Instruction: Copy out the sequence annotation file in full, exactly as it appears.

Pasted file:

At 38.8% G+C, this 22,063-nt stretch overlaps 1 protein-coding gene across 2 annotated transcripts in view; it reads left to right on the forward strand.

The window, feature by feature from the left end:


At 38.8% G+C, this 22,063-nt stretch overlaps 1 protein-coding gene across 2 annotated transcripts in view; it reads left to right on the forward strand.

The window, feature by feature from the left end: